If’s yearly planning cycle begins with a strategy revision based on market outlook, trends, and risks. The strategic direction, together with planning assumptions and management directives, is translated into focus areas and indicative financial targets with input from risk heat maps and risk-based targets. The indicative targets are the basis for the detailed three-year financial plan.

As part of the planning process, external factors impacting If’s portfolio are closely followed, including for example windstorms, sea temperature, and flooding. Pricing is typically based on claims data and portfolio results, i.e., trends in claims will influence price. Physical risks could affect reinsurance prices. However, natural disasters are rare in the Nordic region compared to the rest of the world and reinsurance prices for natural catastrophes low in relation to inward premiums.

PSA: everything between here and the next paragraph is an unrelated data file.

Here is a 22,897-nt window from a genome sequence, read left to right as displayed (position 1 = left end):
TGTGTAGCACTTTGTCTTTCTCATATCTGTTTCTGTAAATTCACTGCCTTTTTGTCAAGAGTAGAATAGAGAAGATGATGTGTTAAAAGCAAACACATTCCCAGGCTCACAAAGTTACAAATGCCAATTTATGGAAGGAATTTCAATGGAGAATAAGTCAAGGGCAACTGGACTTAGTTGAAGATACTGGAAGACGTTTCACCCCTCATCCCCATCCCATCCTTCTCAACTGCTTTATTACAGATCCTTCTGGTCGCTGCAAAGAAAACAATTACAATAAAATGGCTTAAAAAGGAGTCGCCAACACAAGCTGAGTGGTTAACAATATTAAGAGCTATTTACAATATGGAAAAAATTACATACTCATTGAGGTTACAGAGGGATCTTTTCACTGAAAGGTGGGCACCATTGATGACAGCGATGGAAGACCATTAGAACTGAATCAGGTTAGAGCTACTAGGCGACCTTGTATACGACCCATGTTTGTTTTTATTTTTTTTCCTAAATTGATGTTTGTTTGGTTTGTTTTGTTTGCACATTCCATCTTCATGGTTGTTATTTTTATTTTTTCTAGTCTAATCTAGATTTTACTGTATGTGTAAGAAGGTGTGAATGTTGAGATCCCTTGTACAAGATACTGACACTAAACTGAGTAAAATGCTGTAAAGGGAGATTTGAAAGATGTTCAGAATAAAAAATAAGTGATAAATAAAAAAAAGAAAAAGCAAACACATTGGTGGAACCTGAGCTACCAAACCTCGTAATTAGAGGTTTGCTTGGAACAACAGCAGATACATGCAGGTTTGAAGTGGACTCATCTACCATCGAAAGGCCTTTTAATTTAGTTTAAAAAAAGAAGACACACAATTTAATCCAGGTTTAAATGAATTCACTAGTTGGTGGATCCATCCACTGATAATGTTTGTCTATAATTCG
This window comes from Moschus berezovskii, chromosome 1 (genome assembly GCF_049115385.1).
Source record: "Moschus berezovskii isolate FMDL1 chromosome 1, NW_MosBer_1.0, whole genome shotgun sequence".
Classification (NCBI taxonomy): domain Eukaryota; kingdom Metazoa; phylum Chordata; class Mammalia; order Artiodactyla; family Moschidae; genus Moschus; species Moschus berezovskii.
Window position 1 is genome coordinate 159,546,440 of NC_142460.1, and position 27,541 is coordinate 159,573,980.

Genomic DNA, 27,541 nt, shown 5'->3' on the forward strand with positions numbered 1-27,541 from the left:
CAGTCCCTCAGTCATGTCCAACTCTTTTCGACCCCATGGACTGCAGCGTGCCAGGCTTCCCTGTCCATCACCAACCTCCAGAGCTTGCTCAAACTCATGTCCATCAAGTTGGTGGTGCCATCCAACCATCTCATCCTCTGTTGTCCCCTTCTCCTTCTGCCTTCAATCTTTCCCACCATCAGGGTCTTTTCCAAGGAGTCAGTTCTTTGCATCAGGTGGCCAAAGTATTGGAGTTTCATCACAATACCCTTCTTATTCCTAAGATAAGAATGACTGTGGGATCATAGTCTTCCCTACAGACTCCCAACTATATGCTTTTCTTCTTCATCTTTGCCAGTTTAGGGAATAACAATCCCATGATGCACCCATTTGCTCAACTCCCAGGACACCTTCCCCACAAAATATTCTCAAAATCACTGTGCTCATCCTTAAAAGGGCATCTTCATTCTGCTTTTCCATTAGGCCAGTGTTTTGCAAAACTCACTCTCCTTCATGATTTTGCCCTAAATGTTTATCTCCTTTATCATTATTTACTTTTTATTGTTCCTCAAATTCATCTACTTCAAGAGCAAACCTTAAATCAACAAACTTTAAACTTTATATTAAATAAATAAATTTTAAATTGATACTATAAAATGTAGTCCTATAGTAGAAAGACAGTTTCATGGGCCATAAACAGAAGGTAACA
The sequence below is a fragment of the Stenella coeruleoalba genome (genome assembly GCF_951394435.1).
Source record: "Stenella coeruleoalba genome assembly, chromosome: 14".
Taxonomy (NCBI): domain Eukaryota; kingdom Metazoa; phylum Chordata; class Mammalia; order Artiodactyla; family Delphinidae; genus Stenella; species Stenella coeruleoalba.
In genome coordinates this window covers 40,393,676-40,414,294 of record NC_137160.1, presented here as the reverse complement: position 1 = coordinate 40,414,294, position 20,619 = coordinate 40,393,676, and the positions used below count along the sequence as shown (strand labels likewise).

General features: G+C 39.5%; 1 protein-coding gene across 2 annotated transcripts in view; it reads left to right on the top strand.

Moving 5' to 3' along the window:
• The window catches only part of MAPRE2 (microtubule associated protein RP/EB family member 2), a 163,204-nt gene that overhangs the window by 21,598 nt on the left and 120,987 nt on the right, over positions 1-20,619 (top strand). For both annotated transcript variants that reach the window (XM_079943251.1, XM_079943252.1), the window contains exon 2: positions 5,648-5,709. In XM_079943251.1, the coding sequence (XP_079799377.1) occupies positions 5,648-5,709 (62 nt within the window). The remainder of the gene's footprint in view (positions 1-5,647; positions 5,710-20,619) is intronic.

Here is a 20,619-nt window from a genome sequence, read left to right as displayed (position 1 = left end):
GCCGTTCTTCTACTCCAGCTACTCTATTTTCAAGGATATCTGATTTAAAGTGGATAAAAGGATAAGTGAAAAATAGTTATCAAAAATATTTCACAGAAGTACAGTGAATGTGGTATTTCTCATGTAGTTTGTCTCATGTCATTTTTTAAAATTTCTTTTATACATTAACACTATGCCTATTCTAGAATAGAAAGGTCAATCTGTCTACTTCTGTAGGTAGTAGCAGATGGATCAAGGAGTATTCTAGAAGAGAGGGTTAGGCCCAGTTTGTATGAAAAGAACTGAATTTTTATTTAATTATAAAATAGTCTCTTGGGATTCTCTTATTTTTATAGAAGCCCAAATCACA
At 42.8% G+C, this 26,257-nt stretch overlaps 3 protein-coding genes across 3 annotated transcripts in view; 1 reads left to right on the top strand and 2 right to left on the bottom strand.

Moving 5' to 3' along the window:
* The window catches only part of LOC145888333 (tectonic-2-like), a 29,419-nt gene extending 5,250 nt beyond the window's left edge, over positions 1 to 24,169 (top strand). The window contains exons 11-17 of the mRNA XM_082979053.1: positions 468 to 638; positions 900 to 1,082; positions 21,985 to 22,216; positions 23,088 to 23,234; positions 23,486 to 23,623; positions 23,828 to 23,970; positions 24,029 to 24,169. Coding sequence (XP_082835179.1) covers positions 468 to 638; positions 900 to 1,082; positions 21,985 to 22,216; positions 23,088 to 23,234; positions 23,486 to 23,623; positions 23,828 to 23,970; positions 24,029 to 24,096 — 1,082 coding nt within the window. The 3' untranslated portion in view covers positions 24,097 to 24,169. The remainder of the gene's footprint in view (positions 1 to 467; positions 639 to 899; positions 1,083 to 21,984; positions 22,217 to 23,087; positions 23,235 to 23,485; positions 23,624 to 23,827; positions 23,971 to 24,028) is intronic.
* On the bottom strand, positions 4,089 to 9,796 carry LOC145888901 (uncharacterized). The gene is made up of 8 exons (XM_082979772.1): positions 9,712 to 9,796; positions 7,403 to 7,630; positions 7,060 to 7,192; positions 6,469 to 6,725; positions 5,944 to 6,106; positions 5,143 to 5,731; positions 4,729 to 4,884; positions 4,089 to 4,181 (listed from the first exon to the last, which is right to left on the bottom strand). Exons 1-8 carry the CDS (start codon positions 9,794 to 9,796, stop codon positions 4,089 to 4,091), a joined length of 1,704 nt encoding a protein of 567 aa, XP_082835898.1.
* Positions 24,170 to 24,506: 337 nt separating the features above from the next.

Currently, insurance policies in the Nordics typically provide extensive protection against natural catastrophes. If the claims frequency is very high for a specific object, If can limit the insurance coverage, or increase premium/deductible, for that specific object eventually. Reinsurance is used to manage the aggregated exposure to natural catastrophes.

If measures the exposure of its equity and fixed income investments to physical and transition risks annually. According to the analysis, If’s investments are not exposed to a high level of physical risk, either chronic or acute, based on their sector and geographic region. The transition to a low-carbon society with potentially increasing environmental and climate regulation, more stringent emission requirements, and changes in market preferences could affect the value of If’s investments. The identified risks are assessed to have a relatively low likelihood in the short term, compared to other risk types. In a longer time horizon, however, these risks could become material.